Sorenstam is going where few have been

IN men's golf, there's a Big Four, but in women's golf, there's just a Big One. Actually a Big One and Only: Annika Sorenstam.

As rain continued to soak the men's Players Championship, it was as if the golf gods had allowed Sorenstam to do a solo on the stage, and she responded with her fifth consecutive victory on the L.P.G.A. Tour, tying the record set by Nancy Lopez in 1978.

By winning her eighth career major title with the Nabisco Championship, she evoked many of golf's most hallowed names, male or female.

To appreciate Sorenstam's dominance of the women's tour in comparison with the Big Four of the men's tour — Tiger Woods, Vijay Singh, Ernie Els and Phil Mickelson — consider that since the start of 2001, she has won 36 tournaments. Over that span, Woods and Els have each won 21 worldwide, Singh 17, Mickelson 8.

Yes, Sorenstam plays courses that are somewhat shorter and somewhat less difficult, but the object for any tournament golfer, man or woman, is to shoot the lowest score. And for more than four years, she has been able to do that better than any golfer on either tour.

"I had one of those great weeks when everything went my way," she told ABC after her final-round 68 at Mission Hills.

With seven victories in her last nine events, Sorenstam has been having one of "those great weeks" almost every week. And her triumph by eight strokes in the year's first L.P.G.A. major pushed her toward her stated ambition this year, what she calls the Soren-slam. That would be a sweep of the four women's majors, including the L.P.G.A. Championship, the United States Women's Open and the Women's British Open.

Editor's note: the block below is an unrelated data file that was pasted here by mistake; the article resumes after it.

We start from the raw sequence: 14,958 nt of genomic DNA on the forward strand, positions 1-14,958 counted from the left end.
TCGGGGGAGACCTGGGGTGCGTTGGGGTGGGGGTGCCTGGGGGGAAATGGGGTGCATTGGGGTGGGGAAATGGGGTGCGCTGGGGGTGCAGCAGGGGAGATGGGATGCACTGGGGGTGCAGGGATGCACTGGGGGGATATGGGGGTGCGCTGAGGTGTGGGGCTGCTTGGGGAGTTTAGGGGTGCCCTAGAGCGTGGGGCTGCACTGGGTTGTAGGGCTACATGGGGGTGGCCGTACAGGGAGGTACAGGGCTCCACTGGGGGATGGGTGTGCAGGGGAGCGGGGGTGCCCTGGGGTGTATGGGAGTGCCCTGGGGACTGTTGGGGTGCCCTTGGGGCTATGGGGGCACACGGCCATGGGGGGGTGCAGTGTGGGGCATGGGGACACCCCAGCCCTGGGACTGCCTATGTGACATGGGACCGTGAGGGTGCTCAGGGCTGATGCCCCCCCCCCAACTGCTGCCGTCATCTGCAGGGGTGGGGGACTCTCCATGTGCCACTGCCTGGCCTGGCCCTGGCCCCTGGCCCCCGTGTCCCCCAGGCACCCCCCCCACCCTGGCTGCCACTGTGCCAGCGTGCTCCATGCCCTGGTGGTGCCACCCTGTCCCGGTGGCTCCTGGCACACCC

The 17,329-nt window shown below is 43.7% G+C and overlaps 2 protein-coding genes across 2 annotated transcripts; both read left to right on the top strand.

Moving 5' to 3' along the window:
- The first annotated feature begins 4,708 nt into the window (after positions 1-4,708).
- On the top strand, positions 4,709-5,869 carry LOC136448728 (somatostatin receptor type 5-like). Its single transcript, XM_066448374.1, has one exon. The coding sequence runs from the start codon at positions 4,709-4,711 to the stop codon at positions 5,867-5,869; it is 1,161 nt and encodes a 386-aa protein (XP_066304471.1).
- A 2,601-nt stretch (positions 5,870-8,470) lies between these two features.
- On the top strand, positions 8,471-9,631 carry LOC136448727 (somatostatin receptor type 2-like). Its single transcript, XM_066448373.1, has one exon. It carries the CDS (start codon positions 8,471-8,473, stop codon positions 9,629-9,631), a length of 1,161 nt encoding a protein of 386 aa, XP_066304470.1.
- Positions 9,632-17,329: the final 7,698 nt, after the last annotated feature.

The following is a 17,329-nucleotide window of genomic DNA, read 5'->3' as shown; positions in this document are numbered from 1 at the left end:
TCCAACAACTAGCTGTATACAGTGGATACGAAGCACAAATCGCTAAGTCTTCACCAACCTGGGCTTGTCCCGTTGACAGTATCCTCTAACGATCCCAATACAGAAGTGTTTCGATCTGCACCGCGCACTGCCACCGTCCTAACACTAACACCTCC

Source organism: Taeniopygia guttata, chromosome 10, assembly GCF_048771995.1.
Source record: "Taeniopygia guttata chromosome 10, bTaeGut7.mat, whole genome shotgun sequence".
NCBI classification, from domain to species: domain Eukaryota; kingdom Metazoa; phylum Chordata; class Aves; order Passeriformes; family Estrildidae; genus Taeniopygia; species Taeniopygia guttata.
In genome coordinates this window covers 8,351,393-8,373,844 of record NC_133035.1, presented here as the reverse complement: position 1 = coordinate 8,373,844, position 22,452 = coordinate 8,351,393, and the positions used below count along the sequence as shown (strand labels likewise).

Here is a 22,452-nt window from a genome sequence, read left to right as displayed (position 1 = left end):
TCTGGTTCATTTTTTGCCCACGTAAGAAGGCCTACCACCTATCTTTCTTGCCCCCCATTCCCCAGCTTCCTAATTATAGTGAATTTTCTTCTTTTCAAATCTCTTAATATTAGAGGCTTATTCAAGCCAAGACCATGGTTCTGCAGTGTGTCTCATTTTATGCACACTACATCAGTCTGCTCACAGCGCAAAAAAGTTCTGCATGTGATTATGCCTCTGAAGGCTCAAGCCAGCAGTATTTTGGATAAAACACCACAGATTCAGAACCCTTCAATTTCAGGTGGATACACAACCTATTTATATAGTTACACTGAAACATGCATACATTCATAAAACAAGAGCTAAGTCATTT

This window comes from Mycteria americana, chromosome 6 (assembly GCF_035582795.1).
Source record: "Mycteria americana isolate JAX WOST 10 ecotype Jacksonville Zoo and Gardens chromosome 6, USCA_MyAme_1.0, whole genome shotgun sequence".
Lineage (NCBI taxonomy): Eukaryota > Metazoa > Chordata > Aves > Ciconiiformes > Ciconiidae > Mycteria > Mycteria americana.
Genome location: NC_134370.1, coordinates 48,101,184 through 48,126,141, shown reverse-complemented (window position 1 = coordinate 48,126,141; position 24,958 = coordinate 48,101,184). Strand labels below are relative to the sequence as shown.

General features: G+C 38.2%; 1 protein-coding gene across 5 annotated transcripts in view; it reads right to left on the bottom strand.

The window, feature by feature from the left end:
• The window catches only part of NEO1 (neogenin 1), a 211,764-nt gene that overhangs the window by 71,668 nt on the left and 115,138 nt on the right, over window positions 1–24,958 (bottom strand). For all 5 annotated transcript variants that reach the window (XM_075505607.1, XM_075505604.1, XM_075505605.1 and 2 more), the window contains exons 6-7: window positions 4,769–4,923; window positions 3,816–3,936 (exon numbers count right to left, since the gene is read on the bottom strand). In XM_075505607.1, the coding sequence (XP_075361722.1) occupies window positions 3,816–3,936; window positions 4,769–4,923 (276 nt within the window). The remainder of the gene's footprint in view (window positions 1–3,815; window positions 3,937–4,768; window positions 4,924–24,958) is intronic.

Stroke by stroke, victory by victory, year by year, Sorenstam is building a monument to herself as the best female golfer ever.

Through the years, most L.P.G.A. observers insisted that Mickey Wright, with 4 United States Women's Open titles and 24 tournament victories during 1963 and 1964, was the best. Others held out for Kathy Whitworth because of her record 88 victories.

Those who saw Babe Didrikson Zaharias raved that she was the best, pointing to her return from rectal-cancer surgery to win the 1954 United States Women's Open by a record 12 strokes two years before her death.

But Sorenstam keeps building her case with a third Nabisco title to accompany two United States Women's Open championships, two L.P.G.A. titles and one Women's British Open triumph.

With 59 victories on the L.P.G.A. Tour, she has climbed to fourth on the career list and needs only two more to move into third, ahead of Patty Berg. At age 34, she has both the time and the talent to catch Wright's total of 82 and to surpass Whitworth's record of 88.

With eight majors, Sorenstam has tied Betsy Rawls for fifth on the career list, behind Berg's record 15, Wright's 13, Louise Suggs's 11 and Zaharias's 10. — Dave Anderson/New York Times News Service